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February 19th, 2012, 03:37 PM  #1 
Newbie Joined: Feb 2012 Posts: 7 Thanks: 0  Calculating Total Interest Paid on a Loan
Having difficulty calculating total interest paid on a loan. Loan: $80,000 Interest Rate: 5% Term: 15 years Once you have the above information I thought it was simply Loan amount * Interest Rate * Term, or $80,000 * .05 * 15 years = $600,000 which is not correct. What am I doing wrong? When I plug these numbers into a total interest paid on a loan calculator I get $33,874.72 for total interest paid. Using http://www.finaid.org/calculators/loanpayments.phtml 
February 19th, 2012, 04:25 PM  #2 
Senior Member Joined: Jan 2010 Posts: 205 Thanks: 0  Re: Calculating Total Interest Paid on a Loan
That total is with 181 payments. What is frequency of the payments? Monthly? Annually? All at once?

February 19th, 2012, 04:36 PM  #3  
Newbie Joined: Feb 2012 Posts: 7 Thanks: 0  Re: Calculating Total Interest Paid on a Loan Quote:
Total interest paid for $80,000 Loan at 5% interest 15 years  
February 19th, 2012, 04:40 PM  #4  
Math Team Joined: Dec 2006 From: Lexington, MA Posts: 3,267 Thanks: 407  Re: Calculating Total Interest Paid on a Loan Hello, moreyS! Quote:
Think about it . . . You buy a Mercedes for $80,000 and finance it over 15 years. And they charge you over a half million dollars in interest?  
February 19th, 2012, 04:45 PM  #5 
Newbie Joined: Feb 2012 Posts: 7 Thanks: 0  Re: Calculating Total Interest Paid on a Loan
@soroban Yes obviously, I pointed that out as joke mostly . But I still want to know how to go about calculating it the correct way.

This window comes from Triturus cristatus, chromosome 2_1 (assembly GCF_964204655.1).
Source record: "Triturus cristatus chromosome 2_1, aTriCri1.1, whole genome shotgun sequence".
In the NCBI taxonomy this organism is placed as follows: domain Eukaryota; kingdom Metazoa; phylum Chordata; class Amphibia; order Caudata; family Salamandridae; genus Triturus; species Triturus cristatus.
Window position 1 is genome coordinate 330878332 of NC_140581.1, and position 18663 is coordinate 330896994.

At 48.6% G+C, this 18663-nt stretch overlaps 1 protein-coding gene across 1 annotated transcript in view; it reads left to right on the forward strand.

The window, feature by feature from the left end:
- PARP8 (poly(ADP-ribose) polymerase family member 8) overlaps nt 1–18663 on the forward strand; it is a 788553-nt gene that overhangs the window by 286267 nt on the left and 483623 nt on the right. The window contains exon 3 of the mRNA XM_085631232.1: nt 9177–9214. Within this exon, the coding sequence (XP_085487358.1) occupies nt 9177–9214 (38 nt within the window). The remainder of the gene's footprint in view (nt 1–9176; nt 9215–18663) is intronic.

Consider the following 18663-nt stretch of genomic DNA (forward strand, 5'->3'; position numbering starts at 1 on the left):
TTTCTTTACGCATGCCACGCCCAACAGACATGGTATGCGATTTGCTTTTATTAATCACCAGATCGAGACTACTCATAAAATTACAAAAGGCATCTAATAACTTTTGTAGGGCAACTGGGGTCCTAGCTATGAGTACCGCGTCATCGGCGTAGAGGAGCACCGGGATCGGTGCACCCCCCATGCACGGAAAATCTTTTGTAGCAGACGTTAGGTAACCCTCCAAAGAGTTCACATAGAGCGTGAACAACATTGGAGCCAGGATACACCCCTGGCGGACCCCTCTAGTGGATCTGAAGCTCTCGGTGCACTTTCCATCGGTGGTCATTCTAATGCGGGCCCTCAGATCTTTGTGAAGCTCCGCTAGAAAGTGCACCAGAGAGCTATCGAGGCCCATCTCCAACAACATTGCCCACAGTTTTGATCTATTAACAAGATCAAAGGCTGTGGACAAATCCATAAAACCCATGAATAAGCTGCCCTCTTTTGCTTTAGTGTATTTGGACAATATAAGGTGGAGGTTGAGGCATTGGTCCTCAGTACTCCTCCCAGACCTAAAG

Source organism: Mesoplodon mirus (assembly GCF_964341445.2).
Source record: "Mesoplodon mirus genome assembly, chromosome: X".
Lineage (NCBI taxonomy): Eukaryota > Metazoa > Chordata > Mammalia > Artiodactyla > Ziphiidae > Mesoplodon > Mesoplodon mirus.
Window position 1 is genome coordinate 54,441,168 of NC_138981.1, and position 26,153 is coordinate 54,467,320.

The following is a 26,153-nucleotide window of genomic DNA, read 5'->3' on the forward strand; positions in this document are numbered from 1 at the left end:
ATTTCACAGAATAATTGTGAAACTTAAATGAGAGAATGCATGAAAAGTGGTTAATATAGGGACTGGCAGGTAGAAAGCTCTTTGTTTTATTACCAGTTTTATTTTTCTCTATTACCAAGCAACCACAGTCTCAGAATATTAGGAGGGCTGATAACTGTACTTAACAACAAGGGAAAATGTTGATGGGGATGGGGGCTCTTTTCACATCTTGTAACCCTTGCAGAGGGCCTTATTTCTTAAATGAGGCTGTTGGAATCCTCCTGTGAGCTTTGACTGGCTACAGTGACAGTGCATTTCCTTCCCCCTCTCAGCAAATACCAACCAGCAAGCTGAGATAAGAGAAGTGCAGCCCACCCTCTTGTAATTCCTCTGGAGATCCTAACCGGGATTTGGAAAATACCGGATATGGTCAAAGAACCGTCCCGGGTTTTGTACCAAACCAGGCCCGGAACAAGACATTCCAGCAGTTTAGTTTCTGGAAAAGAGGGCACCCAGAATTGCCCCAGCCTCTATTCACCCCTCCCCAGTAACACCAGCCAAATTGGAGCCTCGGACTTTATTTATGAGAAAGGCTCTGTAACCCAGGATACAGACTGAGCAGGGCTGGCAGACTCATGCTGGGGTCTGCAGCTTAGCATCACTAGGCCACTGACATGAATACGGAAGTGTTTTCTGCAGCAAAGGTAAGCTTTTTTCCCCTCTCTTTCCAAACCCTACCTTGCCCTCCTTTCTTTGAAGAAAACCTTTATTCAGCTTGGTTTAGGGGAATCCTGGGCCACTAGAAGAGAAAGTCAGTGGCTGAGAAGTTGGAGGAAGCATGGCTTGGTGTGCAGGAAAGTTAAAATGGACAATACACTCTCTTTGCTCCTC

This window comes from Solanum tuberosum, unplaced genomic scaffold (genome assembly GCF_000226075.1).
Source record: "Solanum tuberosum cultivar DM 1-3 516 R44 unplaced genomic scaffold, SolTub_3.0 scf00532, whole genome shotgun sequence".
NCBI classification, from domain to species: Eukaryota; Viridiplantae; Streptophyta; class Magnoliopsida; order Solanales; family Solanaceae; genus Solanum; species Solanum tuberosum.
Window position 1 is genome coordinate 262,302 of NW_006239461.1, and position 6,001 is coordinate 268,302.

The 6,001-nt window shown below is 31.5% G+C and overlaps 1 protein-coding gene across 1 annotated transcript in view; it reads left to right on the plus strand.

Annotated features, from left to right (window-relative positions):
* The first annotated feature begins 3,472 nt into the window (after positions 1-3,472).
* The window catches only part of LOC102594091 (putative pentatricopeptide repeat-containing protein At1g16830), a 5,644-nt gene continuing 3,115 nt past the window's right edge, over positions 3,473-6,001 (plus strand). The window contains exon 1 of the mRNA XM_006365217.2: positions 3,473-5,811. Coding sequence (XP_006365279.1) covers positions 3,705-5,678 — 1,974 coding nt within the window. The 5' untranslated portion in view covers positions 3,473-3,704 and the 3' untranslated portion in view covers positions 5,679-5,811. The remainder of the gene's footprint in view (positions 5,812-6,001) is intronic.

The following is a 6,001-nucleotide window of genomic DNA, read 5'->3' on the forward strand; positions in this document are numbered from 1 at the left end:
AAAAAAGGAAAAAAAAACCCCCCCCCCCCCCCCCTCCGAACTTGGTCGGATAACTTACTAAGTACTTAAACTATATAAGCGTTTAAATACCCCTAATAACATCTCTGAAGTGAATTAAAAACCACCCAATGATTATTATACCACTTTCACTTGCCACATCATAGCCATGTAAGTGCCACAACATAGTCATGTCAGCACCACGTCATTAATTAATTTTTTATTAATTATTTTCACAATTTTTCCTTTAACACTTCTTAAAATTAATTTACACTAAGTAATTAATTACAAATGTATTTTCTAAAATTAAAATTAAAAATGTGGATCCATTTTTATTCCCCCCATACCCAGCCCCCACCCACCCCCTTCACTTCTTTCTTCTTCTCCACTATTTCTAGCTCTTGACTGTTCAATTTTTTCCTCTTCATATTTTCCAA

February 19th, 2012, 05:01 PM  #6 
Senior Member Joined: Jan 2010 Posts: 205 Thanks: 0  Re: Calculating Total Interest Paid on a Loan
Well I am not a finance major so I don't know if there is a default payment frequency, but think about it: The interest is added after every payment you make, the interest of whatever total amount is left over after you make your payment. The longer you take to pay it off, the more interest amount you pay (considering the interest itself does not change). You could set up a hypothetical algebraic problem to prove this, but I just know from personal experience from paying off school loans in real life that this is the case 
February 19th, 2012, 05:17 PM  #7  
Math Team Joined: Dec 2006 From: Lexington, MA Posts: 3,267 Thanks: 407  Re: Calculating Total Interest Paid on a Loan Hello again, moreyS! You could have given us the full story . . . Quote:
The problem is an Amortization and requires a special formula, [color=beige]. . [/color]while you seem to be familiar with Simple Interest only.  
February 19th, 2012, 08:13 PM  #8 
Senior Member Joined: Jul 2010 From: St. Augustine, FL., U.S.A.'s oldest city Posts: 12,208 Thanks: 516 Math Focus: Calculus/ODEs  Re: Calculating Total Interest Paid on a Loan
Let P = monthly payment, A = amount borrowed, i = monthly interest rate, and n = the number of payments. Also, let be the debt amount after payment n. Consider the recursion: (1) (2) Subtracting (1) from (2) yields the homogeneous recursion: whose associated auxiliary equation is: Thus, the closedform for our recursion is: Using initial values, we may determine the coefficients : Solving this system, we find: and so we have: Now, equating this to zero, we can solve for P: Using the numbers you gave (assuming monthly payments): and hence: And so the total amount paid back is: Subtracting the amount borrowed gives the total interest I: